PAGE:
LEXINGTON, Ky. (March 4, 2022) — Although most cases of Lyme disease can be cured with a two-to-four-week course of antibiotics, some patients still experience lingering, debilitating effects of the disease months after they finish treatment.
Researchers in the University of Kentucky’s College of Medicine are seeking to understand if the antibiotic regimen used to treat Lyme disease could also be contributing to Post-Treatment Lyme Disease Syndrome (PTLDS), which includes ongoing symptoms of pain, fatigue or difficulty thinking.
Antibiotics can cause imbalances to the gut microbiome, the trillions of microbes essential to health and immune system function. Known as dysbiosis, these disruptions are linked to various autoimmune and inflammatory diseases, as well as cardiovascular disease and depression.
The study, supported by the Global Lyme Alliance and co-led by Ilhem Messaoudi, Ph.D., and Brian Stevenson, Ph.D., in the Department of Microbiology, Immunology and Molecular Genetics, will be the first to assess the role of dysbiosis in the development of PTLDS.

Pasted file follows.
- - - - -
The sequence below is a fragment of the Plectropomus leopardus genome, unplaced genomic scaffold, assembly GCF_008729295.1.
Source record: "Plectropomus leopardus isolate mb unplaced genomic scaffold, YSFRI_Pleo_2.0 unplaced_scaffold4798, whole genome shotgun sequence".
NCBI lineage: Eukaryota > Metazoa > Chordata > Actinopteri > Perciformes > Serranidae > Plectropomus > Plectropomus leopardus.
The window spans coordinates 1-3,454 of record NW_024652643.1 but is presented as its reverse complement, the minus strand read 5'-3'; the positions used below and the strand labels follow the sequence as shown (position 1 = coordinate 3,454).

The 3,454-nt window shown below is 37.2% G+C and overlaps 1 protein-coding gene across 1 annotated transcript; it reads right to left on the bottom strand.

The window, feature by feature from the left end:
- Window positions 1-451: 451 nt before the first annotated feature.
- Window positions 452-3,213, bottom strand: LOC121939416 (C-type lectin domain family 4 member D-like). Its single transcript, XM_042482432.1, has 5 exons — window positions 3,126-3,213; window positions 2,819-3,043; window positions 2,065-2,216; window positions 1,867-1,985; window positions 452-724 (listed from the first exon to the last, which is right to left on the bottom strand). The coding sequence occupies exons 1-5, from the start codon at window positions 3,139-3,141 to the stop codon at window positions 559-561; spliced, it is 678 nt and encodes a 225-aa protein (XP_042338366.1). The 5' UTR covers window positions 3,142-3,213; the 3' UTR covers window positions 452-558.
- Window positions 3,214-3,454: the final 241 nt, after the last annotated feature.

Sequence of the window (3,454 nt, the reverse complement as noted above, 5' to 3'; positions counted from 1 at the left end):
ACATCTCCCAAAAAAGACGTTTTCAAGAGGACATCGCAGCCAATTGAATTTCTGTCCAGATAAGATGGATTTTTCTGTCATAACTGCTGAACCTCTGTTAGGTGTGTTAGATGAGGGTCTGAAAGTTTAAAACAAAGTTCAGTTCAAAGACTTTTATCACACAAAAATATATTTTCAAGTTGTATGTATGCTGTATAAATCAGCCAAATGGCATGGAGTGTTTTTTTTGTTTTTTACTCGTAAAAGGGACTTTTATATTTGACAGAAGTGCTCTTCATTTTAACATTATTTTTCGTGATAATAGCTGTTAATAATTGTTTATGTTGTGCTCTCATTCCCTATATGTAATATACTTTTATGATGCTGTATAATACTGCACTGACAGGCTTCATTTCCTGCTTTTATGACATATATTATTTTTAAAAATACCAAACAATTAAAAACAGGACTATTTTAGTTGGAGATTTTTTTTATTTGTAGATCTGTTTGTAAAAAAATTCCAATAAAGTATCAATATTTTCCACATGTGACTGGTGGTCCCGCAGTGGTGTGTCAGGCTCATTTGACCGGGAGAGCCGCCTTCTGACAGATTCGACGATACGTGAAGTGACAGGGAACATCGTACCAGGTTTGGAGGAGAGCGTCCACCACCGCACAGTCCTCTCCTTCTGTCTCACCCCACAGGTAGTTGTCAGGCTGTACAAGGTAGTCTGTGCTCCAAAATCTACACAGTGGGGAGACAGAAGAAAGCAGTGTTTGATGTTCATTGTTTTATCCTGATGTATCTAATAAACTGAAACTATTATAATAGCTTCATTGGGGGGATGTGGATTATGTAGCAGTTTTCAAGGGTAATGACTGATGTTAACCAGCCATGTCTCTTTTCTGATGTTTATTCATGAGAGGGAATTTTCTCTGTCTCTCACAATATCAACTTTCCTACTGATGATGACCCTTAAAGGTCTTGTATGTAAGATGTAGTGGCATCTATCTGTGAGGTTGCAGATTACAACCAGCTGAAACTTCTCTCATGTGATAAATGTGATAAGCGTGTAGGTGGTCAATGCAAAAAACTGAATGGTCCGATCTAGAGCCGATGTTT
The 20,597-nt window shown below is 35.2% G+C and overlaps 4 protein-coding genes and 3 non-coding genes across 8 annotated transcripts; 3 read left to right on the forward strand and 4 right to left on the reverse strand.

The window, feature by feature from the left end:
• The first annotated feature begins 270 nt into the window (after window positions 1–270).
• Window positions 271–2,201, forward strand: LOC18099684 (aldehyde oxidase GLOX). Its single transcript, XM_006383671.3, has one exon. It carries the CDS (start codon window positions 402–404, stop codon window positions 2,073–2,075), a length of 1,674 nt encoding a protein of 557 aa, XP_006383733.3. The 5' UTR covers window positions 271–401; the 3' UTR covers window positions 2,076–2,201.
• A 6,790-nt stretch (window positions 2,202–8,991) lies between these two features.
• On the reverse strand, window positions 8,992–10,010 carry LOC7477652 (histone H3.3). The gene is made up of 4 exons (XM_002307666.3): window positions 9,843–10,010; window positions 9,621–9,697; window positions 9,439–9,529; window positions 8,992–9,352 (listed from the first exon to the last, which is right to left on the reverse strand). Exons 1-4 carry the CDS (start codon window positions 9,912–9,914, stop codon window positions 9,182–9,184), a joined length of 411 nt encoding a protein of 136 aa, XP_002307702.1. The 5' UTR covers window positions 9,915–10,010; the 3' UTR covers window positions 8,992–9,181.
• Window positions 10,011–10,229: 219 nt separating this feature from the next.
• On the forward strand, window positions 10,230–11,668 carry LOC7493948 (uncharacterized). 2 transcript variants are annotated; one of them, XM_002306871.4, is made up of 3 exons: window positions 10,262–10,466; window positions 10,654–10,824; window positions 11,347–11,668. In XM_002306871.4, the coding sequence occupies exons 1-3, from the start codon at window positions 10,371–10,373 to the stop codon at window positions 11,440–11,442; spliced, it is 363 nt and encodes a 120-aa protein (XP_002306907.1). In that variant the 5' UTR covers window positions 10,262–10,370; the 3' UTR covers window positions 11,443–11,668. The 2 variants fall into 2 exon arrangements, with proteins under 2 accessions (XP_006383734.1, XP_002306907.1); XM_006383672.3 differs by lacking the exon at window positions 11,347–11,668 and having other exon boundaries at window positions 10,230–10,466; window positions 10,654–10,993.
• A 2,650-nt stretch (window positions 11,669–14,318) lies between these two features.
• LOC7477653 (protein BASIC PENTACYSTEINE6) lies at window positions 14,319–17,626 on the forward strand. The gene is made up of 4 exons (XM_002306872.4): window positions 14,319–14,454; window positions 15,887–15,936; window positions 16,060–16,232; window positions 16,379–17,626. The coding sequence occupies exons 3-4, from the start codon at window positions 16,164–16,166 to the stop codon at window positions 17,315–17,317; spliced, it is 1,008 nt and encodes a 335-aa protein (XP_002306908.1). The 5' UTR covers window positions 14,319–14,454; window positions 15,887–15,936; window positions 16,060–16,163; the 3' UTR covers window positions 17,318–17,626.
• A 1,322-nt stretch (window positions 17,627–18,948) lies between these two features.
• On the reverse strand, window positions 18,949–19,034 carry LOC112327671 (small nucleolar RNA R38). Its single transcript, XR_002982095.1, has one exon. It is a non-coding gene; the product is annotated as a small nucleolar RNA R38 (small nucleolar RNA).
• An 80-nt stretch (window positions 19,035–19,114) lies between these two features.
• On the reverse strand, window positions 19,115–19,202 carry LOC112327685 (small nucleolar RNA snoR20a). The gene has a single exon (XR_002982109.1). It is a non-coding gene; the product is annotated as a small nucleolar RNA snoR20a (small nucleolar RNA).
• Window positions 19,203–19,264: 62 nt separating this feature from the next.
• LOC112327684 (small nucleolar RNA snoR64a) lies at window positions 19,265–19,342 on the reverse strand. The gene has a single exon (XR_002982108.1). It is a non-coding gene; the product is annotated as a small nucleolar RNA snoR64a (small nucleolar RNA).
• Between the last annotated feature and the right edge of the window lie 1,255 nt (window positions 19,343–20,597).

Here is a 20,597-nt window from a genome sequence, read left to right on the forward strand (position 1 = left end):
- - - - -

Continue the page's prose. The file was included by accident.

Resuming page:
Lyme disease is a tick-borne illness caused by the bacteria Borrelia burgdorferi. The Centers for Disease Control and Prevention estimates that 476,000 Americans are diagnosed with Lyme disease each year.
The research will provide new insights into the interaction between B. burgdorferi infection, antibiotics, and the gut microbiome that may lead to more effective ways to treat Lyme disease, says Messaoudi.
“Lyme disease can be just an acute episode, but for some people, it becomes a prolonged disease with a lot of complications and scientists don’t fully understand where these complications come from,” Messaoudi said. “This study may provide targets that could lead to the development of new antibiotic treatment plans that address the microbiome as well as the immune system.”
Messaoudi and Stevenson will be collaborating with researchers at the Oregon National Primate Research Center to carry out an in-depth analysis of host responses. The research will also establish an ideal animal model for future studies on the cognitive and physical effects of PTLDS.
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